Huskies show a flash of what’s possible in Vegas

john.mcgrath@thenewstribune.comMarch 9, 2014 

For a few minutes Saturday afternoon – four minutes and 28 seconds, to be exact – the Washington Huskies played basketball with the skill of a team that is not ready to concede the season as a lost cause.

At the beginning of the second half, the Huskies combined a lock-down defense with an amped-up offense to go on a 15-0 run against USC. The rest of the game was a bit of a snore.

The Trojans brought a 2-15 conference record into Hec Edmundson Pavilion, and somehow kept the issue in doubt – but you couldn’t watch that brief floor show without wondering if the Huskies, who begin the Pac-12 Conference tournament on Wednesday, might make some magic in Las Vegas.

Said guard C.J. Wilcox: “The guys are confident we can get four in a row.”

The guys are confident? Seriously?

The guys haven’t won four in a row all season, nor have they played four times in four days. Their only back-to-back games this season were at the 2K Sports Classic at New York’s Madison Square Garden, where an 11-point defeat to Boston College followed a thorough drubbing at the hands of Indiana.

When Wilcox talks about the confidence his team has while it prepares for four games in four days, it sounds more like a prayer than a pronouncement.

And yet …

Every once in a while, the Huskies wipe the sleep out of their eyes, crouch down in the no-nonsense posture of defenders with a purpose, and click in a way that suggests anything is possible. The energy during the 15-0 spurt to open the second half was palpable.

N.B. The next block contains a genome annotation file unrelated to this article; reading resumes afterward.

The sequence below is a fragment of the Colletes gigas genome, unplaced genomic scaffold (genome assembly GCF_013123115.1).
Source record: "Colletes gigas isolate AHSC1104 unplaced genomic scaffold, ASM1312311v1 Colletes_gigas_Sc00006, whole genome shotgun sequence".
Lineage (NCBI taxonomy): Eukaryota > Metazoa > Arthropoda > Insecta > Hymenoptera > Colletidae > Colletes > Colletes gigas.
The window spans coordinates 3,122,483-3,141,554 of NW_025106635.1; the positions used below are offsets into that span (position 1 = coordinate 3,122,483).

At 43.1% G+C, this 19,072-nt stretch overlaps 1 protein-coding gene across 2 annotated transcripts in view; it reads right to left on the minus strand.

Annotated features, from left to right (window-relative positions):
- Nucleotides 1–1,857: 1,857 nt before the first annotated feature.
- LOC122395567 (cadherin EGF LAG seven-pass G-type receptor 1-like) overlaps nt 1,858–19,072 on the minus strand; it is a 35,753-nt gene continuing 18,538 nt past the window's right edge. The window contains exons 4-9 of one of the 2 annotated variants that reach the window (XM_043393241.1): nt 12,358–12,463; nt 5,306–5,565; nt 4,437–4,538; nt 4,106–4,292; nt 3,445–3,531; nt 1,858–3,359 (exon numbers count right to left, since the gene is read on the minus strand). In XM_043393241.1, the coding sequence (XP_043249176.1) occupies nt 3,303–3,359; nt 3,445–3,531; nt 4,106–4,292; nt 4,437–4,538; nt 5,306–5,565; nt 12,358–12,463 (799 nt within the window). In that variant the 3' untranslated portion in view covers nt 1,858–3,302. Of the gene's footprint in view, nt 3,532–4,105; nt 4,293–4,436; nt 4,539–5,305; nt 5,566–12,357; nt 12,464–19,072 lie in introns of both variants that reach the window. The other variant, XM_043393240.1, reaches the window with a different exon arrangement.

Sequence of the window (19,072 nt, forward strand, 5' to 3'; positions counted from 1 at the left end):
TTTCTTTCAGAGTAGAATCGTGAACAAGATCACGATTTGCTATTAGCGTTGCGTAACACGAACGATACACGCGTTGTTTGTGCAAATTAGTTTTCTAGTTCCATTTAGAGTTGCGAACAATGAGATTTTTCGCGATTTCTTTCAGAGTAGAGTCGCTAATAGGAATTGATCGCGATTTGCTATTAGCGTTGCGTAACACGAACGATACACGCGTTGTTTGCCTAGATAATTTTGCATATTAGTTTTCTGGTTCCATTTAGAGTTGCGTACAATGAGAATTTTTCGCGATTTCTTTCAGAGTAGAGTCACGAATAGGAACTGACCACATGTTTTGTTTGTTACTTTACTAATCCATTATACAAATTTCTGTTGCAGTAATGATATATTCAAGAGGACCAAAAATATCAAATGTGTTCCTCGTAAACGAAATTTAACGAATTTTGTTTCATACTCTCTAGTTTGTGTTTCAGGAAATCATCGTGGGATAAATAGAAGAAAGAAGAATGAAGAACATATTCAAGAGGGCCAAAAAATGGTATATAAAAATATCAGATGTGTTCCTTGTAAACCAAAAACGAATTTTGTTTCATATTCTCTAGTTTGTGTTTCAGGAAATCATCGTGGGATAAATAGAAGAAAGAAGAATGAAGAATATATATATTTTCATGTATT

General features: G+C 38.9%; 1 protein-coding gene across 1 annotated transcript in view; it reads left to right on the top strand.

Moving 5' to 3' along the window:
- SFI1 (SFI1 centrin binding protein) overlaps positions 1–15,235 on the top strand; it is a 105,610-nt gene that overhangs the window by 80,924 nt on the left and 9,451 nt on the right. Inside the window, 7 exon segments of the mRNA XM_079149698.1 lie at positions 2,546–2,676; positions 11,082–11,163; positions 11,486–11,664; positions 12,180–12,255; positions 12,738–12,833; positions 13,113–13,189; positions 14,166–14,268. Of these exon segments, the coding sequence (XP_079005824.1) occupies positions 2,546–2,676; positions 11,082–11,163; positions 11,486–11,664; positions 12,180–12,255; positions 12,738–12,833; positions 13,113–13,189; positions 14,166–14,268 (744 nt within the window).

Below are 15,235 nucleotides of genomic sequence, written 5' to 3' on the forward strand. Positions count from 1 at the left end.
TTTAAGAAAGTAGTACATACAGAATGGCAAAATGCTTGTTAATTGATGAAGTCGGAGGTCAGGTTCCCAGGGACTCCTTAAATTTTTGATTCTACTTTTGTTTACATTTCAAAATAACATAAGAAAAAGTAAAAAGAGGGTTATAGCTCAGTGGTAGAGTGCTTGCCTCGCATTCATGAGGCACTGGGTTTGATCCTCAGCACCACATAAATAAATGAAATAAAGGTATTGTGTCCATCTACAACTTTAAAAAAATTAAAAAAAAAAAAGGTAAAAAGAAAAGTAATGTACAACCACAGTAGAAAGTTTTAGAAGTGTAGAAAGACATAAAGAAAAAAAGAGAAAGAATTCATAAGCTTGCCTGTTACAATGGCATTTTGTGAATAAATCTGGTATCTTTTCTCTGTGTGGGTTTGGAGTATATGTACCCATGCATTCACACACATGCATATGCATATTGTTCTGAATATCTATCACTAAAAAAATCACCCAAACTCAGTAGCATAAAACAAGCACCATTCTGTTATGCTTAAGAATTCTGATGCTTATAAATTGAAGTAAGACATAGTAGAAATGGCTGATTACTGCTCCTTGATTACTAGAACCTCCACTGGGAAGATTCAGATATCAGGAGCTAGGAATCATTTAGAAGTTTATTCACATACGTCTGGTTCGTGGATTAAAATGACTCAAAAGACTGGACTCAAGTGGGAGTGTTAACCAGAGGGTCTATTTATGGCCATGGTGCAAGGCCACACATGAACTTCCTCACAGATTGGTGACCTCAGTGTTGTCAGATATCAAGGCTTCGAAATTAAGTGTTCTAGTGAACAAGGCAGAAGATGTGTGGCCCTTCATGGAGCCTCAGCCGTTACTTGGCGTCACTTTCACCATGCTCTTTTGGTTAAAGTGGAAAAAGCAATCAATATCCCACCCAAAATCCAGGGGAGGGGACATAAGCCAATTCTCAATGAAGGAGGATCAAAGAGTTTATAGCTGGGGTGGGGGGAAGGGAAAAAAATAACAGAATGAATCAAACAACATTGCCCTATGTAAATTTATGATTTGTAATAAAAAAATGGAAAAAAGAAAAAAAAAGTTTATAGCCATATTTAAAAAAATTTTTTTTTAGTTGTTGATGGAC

Freshman point guard Nigel Williams-Goss delivered a pair of dazzling passes to Shawn Kemp Jr., setting up the sophomore forward for a layup and then a dunk. Wilcox had a layup and buried a 3-pointer, part of a comprehensively impressive farewell performance on senior day.

But it all began on defense.

“The first five or six minutes of the second half, we ran half-court one time,” said Huskies coach Lorenzo Romar. “We were getting deflections and steals and they were taking shots maybe they didn’t want to, and we were off to the races.”

After the 82-75 victory, which had no effect on seeding for the conference tournament, I asked Romar what his reasonable expectations were for the Huskies in Las Vegas.

“Is that a trick question?” he asked, “because my answer would be we expect to win it all.”

He paused, then pondered the key word.

“Realistically? If we go out and are not distracted on the defensive end, and we’re sharing the ball, I don’t think we have to do anything supernatural,” Romar continued. “If we play up to our capabilities, which we have at times, we have a chance. If we don’t, we’ll get beaten.”

Romar, a former assistant at UCLA, has long been a disciple of the philosophy of the late Bruins coach John Wooden. So is Seahawks coach Pete Carroll, whose don’t-worry-about-the-opponent, don’t-worry-about-anything-or-anybody-except-what-you-do lectures were heard daily by the Super Bowl champions.

The challenge of winning four games this week – or winning even once before having to face No. 1 seed Arizona on Thursday – will require the Huskies to achieve the potential they showed early in the second half Saturday.

If the defense forces turnovers and the ball is shared in transition, miracles won’t be necessary. Gaining an automatic NCAA tournament berth despite a mediocre regular-season record of 17-14 would be recalled as a miracle, perhaps, but the task of surprising the college basketball world is in their hands.

“We don’t have to shoot 70 percent from the field every game,” said Romar. “And we don’t have to have all kinds of bad things to happen to the other team.”

The march to the madness phase of the schedule has been a long and frustrating trek for the Huskies, whose hopes at competing for a regular-season conference title unraveled when 6-foot-10 redshirt sophomore forward Jernard Jarreau was sidelined with a knee injury after one start.

If they go one-and-done in Las Vegas, fans will shrug their shoulders and think: appropriate. The season went into the clunker early, and pretty much remained in the clunker.

But there’s no drawback to dreaming, and envisioning the early second-half effort on Saturday expanded by an effort necessary to win four games in four days.

Supernatural intervention won’t be needed. Natural will work just fine, as long as the natural is as super as it was for a few minutes against USC.

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